It remains to be seen how the present case will unfold. According to the procedural timetable included in Procedural Order No. 1, the hearing will only take place at the end of 2024. However, it is already clear that the proceeding will be decisive for ISDS cases concerning the ban of Huawei by other states.
[i] Huawei v Sweden, ICSID Case No. ARB/22/2, Request for Arbitration, 7 January 2022, paras 40, 41, 49.
[ii] Ibid, paras 6–7, 45–47.
[iii] Ibid, para 28–33, 47.
[iv] Ibid, para 60.
[v] Ibid, para 78.
[vi] Ibid, para 87.
[vii] Huawei v Sweden, ICSID Case No. ARB/22/2, Procedural Order No. 3, 28 April 2023, paras 37 ff.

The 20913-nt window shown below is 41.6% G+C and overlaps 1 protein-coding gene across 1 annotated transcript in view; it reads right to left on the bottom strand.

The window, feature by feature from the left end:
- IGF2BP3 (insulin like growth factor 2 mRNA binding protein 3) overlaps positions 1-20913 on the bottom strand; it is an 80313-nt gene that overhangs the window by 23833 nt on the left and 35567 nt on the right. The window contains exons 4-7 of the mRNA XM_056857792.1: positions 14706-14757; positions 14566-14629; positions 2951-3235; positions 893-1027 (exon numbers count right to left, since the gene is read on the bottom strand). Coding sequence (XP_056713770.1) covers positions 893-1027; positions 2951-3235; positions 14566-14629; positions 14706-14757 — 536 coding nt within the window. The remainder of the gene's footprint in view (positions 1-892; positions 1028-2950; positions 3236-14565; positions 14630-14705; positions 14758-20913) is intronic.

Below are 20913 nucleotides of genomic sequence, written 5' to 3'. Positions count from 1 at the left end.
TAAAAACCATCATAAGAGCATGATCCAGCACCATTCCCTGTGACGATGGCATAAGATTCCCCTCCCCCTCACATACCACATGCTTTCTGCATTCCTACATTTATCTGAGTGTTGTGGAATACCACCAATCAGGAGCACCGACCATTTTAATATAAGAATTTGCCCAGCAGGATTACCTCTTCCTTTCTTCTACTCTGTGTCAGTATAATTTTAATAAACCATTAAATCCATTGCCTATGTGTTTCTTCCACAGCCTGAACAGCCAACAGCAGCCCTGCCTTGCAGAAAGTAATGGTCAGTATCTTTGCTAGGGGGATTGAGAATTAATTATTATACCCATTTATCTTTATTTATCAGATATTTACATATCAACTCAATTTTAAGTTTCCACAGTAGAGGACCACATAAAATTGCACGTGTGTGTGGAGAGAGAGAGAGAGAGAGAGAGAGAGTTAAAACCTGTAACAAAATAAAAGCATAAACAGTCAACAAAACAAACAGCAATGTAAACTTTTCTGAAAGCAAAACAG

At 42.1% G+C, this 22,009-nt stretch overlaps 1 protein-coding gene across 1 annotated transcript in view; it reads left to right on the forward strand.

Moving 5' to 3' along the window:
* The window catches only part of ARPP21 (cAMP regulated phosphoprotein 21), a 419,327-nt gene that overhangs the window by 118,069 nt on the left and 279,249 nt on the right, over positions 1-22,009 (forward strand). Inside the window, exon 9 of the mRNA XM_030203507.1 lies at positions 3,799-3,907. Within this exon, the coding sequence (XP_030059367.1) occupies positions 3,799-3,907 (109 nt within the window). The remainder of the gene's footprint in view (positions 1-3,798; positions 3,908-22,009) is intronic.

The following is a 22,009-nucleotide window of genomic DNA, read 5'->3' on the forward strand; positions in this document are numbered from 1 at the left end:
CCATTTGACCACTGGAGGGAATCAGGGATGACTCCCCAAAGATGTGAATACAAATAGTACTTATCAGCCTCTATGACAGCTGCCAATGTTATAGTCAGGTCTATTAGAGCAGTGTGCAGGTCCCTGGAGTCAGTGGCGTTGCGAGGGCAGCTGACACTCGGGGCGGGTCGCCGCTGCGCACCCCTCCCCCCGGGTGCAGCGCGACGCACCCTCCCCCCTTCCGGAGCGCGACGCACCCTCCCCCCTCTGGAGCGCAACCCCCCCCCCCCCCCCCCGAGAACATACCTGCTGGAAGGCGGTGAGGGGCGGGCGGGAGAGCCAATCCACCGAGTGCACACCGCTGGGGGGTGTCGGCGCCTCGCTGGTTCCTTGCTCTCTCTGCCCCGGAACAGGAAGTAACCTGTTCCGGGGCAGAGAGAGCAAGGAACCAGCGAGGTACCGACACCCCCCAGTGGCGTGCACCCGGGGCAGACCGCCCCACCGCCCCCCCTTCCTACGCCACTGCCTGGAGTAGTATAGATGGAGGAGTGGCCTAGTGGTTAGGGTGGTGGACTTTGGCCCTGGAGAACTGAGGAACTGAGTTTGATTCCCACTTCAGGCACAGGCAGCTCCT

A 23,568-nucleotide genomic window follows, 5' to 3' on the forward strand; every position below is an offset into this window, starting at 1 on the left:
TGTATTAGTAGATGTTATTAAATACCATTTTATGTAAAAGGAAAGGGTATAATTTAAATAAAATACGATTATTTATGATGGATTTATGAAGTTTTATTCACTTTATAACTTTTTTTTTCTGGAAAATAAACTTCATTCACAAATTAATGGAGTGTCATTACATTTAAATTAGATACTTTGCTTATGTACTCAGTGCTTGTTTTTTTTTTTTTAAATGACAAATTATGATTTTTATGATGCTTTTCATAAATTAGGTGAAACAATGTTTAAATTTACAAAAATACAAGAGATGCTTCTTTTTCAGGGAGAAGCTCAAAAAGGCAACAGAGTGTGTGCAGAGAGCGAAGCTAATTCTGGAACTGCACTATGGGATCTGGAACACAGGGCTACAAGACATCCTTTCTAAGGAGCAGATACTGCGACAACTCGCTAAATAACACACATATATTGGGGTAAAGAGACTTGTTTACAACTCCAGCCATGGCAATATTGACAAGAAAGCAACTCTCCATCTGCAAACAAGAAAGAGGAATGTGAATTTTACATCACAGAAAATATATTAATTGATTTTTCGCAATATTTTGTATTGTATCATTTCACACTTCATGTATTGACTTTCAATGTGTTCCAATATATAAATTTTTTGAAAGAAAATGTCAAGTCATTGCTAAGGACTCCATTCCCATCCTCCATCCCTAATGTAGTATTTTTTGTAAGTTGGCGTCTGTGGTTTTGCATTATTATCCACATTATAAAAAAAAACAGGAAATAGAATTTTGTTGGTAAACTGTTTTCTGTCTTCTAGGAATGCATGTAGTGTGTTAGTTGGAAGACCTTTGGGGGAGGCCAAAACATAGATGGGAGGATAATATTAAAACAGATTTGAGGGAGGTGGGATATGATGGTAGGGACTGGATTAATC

[viii] Ibid, paras 43 ff.
[ix] Ibid, para 44; See also Huawei v Sweden, ICSID Case No. ARB/22/2, Request for Arbitration, 7 January 2022, para 8.
[x] Huawei v Sweden, ICSID Case No. ARB/22/2, Procedural Order No. 3, 28 April 2023, para 44.
[xi] Huawei v Sweden, ICSID Case No. ARB/22/2, Procedural Order No. 4, paras 36, 38.
[xii] Ibid, para 75.
[xiii] Huawei v Sweden, ICSID Case No. ARB/22/2, Request for Arbitration, 7 January 2022, paras 94–95 and footnote 46.
[xiv] Ibid, paras 35, 96.
[xv] Ibid, para 97.
[xvi] Ibid, para 95.